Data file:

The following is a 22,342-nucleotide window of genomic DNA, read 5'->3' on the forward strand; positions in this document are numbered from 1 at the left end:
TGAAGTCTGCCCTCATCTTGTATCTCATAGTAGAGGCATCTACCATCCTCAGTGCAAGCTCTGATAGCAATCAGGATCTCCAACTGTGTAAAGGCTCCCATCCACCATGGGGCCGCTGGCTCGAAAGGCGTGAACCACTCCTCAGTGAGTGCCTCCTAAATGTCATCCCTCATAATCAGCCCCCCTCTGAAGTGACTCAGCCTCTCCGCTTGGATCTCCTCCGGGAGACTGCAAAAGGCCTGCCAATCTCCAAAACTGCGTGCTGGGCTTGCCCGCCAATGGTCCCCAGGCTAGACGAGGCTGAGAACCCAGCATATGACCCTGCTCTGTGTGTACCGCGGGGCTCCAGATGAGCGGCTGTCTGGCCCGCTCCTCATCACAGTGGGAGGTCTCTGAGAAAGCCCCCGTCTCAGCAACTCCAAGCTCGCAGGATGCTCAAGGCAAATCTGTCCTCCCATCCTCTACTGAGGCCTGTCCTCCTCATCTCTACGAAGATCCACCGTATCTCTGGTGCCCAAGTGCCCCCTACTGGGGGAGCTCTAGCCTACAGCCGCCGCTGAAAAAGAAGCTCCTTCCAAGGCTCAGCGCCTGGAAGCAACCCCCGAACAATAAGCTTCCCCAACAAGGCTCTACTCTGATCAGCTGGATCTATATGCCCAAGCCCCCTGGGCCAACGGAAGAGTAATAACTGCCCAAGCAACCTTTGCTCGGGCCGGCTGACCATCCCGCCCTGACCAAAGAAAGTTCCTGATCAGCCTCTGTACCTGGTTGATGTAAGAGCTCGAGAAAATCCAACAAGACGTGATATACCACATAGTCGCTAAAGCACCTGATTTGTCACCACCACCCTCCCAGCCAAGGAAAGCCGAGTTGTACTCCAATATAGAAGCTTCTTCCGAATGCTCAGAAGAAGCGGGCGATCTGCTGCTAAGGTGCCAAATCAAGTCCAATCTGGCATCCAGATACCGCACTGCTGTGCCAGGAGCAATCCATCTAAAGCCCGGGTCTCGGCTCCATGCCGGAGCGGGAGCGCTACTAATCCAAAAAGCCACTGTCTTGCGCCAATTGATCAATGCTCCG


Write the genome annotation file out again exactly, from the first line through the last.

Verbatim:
The following is a 22,342-nucleotide window of genomic DNA, read 5'->3' on the forward strand; positions in this document are numbered from 1 at the left end:
TGAAGTCTGCCCTCATCTTGTATCTCATAGTAGAGGCATCTACCATCCTCAGTGCAAGCTCTGATAGCAATCAGGATCTCCAACTGTGTAAAGGCTCCCATCCACCATGGGGCCGCTGGCTCGAAAGGCGTGAACCACTCCTCAGTGAGTGCCTCCTAAATGTCATCCCTCATAATCAGCCCCCCTCTGAAGTGACTCAGCCTCTCCGCTTGGATCTCCTCCGGGAGACTGCAAAAGGCCTGCCAATCTCCAAAACTGCGTGCTGGGCTTGCCCGCCAATGGTCCCCAGGCTAGACGAGGCTGAGAACCCAGCATATGACCCTGCTCTGTGTGTACCGCGGGGCTCCAGATGAGCGGCTGTCTGGCCCGCTCCTCATCACAGTGGGAGGTCTCTGAGAAAGCCCCCGTCTCAGCAACTCCAAGCTCGCAGGATGCTCAAGGCAAATCTGTCCTCCCATCCTCTACTGAGGCCTGTCCTCCTCATCTCTACGAAGATCCACCGTATCTCTGGTGCCCAAGTGCCCCCTACTGGGGGAGCTCTAGCCTACAGCCGCCGCTGAAAAAGAAGCTCCTTCCAAGGCTCAGCGCCTGGAAGCAACCCCCGAACAATAAGCTTCCCCAACAAGGCTCTACTCTGATCAGCTGGATCTATATGCCCAAGCCCCCTGGGCCAACGGAAGAGTAATAACTGCCCAAGCAACCTTTGCTCGGGCCGGCTGACCATCCCGCCCTGACCAAAGAAAGTTCCTGATCAGCCTCTGTACCTGGTTGATGTAAGAGCTCGAGAAAATCCAACAAGACGTGATATACCACATAGTCGCTAAAGCACCTGATTTGTCACCACCACCCTCCCAGCCAAGGAAAGCCGAGTTGTACTCCAATATAGAAGCTTCTTCCGAATGCTCAGAAGAAGCGGGCGATCTGCTGCTAAGGTGCCAAATCAAGTCCAATCTGGCATCCAGATACCGCACTGCTGTGCCAGGAGCAATCCATCTAAAGCCCGGGTCTCGGCTCCATGCCGGAGCGGGAGCGCTACTAATCCAAAAAGCCACTGTCTTGCGCCAATTGATCAATGCTCCG